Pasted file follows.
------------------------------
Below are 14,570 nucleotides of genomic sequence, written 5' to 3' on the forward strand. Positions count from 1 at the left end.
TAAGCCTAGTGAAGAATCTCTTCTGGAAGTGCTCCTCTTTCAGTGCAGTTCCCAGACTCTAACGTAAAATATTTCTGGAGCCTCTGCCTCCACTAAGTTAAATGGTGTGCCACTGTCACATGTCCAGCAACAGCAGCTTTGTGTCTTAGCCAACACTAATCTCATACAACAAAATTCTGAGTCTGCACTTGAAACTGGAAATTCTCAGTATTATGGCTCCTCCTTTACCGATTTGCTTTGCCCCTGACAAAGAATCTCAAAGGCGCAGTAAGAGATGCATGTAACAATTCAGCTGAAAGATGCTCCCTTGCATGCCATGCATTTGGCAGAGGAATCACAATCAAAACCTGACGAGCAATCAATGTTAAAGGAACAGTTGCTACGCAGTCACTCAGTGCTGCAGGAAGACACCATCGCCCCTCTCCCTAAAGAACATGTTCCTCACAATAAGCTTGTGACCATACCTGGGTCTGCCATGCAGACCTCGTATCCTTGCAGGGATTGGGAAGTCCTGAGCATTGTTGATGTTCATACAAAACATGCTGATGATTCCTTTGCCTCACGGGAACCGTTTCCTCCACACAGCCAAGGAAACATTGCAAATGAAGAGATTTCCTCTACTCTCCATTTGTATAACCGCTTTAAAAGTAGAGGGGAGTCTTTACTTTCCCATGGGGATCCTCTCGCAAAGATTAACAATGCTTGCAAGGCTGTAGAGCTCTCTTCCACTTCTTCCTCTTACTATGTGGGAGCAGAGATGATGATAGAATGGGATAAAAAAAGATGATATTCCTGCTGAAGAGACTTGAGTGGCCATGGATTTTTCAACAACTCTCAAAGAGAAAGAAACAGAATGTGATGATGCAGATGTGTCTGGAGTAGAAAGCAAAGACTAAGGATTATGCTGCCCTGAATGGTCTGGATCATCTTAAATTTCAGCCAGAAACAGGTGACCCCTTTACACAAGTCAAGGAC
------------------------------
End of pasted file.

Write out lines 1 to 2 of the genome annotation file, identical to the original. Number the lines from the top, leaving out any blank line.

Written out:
Below are 14,570 nucleotides of genomic sequence, written 5' to 3' on the forward strand. Positions count from 1 at the left end.
TAAGCCTAGTGAAGAATCTCTTCTGGAAGTGCTCCTCTTTCAGTGCAGTTCCCAGACTCTAACGTAAAATATTTCTGGAGCCTCTGCCTCCACTAAGTTAAATGGTGTGCCACTGTCACATGTCCAGCAACAGCAGCTTTGTGTCTTAGCCAACACTAATCTCATACAACAAAATTCTGAGTCTGCACTTGAAACTGGAAATTCTCAGTATTATGGCTCCTCCTTTACCGATTTGCTTTGCCCCTGACAAAGAATCTCAAAGGCGCAGTAAGAGATGCATGTAACAATTCAGCTGAAAGATGCTCCCTTGCATGCCATGCATTTGGCAGAGGAATCACAATCAAAACCTGACGAGCAATCAATGTTAAAGGAACAGTTGCTACGCAGTCACTCAGTGCTGCAGGAAGACACCATCGCCCCTCTCCCTAAAGAACATGTTCCTCACAATAAGCTTGTGACCATACCTGGGTCTGCCATGCAGACCTCGTATCCTTGCAGGGATTGGGAAGTCCTGAGCATTGTTGATGTTCATACAAAACATGCTGATGATTCCTTTGCCTCACGGGAACCGTTTCCTCCACACAGCCAAGGAAACATTGCAAATGAAGAGATTTCCTCTACTCTCCATTTGTATAACCGCTTTAAAAGTAGAGGGGAGTCTTTACTTTCCCATGGGGATCCTCTCGCAAAGATTAACAATGCTTGCAAGGCTGTAGAGCTCTCTTCCACTTCTTCCTCTTACTATGTGGGAGCAGAGATGATGATAGAATGGGATAAAAAAAGATGATATTCCTGCTGAAGAGACTTGAGTGGCCATGGATTTTTCAACAACTCTCAAAGAGAAAGAAACAGAATGTGATGATGCAGATGTGTCTGGAGTAGAAAGCAAAGACTAAGGATTATGCTGCCCTGAATGGTCTGGATCATCTTAAATTTCAGCCAGAAACAGGTGACCCCTTTACACAAGTCAAGGAC